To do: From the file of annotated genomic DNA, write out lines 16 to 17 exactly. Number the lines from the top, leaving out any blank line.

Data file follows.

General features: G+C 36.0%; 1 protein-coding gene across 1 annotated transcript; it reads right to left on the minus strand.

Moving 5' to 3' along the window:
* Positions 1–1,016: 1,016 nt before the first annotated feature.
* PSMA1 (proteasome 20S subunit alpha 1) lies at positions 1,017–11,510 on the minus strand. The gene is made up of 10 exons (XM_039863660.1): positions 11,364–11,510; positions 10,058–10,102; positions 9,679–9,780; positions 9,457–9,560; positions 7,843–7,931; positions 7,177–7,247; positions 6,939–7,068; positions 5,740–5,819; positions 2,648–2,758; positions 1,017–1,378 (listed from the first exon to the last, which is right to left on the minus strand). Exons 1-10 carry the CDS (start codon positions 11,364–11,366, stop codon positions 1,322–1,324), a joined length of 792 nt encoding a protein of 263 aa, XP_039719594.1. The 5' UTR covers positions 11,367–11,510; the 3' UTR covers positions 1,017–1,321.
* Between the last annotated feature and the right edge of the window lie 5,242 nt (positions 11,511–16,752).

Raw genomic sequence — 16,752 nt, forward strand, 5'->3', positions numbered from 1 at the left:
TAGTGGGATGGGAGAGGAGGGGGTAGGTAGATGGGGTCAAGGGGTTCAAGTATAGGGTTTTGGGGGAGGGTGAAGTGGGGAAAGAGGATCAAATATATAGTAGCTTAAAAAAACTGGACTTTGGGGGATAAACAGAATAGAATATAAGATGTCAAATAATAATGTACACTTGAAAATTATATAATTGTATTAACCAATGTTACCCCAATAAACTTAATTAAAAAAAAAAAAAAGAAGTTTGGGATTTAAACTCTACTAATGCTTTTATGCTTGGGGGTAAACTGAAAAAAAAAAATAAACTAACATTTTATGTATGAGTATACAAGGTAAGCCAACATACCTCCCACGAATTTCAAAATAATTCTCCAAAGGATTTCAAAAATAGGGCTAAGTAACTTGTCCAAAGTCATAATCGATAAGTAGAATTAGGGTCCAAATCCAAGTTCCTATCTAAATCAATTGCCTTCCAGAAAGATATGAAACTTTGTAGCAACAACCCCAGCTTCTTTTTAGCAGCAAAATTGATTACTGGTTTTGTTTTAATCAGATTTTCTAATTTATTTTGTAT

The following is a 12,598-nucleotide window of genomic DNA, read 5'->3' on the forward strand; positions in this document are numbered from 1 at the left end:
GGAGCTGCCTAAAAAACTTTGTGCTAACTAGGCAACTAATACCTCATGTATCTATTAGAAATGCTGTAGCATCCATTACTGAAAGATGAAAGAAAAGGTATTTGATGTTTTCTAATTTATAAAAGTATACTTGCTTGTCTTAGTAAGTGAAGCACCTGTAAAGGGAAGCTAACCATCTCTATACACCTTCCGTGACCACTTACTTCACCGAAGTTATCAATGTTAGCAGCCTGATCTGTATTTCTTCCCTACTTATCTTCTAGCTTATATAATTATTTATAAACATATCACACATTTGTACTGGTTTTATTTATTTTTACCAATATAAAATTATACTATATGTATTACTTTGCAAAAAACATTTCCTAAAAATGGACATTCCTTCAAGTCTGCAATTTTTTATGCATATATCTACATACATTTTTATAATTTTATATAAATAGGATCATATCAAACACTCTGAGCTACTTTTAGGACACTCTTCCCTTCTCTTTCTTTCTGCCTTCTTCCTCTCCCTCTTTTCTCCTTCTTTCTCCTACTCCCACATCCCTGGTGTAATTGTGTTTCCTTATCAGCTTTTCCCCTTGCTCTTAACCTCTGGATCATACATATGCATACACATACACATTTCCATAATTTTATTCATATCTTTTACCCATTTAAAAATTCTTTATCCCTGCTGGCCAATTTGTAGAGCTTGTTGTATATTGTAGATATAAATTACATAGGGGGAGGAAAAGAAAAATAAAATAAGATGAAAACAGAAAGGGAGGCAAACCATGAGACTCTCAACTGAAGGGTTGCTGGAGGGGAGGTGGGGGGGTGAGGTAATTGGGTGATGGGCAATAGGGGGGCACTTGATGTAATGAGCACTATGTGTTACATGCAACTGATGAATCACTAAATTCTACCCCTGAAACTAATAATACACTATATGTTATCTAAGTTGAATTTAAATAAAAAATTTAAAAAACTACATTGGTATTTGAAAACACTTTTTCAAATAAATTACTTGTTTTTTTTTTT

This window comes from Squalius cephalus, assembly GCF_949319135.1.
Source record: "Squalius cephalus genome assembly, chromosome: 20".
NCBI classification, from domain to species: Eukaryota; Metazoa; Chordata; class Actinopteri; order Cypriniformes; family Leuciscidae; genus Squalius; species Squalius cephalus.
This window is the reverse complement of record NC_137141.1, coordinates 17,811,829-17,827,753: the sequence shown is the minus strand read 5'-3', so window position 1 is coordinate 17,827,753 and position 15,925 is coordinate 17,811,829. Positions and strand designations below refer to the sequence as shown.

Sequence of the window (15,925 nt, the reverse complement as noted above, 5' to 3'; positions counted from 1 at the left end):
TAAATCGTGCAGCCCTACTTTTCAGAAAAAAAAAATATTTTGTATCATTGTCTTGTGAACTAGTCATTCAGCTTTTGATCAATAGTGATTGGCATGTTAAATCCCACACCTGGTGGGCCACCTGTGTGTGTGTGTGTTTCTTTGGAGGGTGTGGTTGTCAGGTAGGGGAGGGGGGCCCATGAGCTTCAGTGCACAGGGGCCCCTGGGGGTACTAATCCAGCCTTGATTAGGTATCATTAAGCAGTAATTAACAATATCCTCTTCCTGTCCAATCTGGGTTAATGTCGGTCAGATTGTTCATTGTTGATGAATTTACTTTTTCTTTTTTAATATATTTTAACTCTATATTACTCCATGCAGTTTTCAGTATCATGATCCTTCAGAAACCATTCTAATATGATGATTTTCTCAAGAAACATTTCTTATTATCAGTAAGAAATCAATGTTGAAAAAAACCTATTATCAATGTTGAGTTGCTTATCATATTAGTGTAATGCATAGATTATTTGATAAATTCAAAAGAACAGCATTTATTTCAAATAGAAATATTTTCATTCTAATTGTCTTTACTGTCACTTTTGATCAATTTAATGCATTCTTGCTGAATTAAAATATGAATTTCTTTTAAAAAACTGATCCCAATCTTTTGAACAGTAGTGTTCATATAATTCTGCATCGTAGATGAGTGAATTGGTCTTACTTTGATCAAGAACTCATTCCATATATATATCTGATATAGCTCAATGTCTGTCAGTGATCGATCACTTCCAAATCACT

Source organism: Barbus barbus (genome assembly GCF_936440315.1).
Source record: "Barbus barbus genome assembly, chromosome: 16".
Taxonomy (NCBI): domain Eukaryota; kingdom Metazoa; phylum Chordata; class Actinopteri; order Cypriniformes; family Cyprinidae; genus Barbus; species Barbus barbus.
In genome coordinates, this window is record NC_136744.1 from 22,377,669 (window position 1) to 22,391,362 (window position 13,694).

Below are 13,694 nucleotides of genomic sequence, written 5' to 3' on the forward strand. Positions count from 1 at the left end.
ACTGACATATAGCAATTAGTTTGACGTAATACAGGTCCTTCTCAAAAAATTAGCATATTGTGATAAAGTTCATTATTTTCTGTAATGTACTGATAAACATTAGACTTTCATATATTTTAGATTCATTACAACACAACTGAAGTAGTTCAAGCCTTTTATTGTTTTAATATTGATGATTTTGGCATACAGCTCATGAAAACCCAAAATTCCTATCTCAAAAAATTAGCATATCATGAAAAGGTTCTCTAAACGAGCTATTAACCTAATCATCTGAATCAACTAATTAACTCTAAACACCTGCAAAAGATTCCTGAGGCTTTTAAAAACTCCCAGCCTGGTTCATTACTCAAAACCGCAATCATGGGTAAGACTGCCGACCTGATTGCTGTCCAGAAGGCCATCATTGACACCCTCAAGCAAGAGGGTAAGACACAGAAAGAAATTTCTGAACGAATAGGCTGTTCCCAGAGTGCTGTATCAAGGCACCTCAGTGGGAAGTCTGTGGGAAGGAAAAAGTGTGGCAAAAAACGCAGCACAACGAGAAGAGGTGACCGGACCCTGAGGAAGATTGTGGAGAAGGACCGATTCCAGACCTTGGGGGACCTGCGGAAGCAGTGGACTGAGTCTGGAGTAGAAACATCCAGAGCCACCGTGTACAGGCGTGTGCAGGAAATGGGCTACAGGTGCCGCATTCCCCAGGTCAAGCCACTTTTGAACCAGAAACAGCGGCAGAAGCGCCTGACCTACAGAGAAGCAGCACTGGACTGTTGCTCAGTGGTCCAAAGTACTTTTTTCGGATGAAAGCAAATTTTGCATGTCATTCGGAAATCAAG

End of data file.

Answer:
Source organism: Barbus barbus (genome assembly GCF_936440315.1).
Source record: "Barbus barbus genome assembly, chromosome: 16".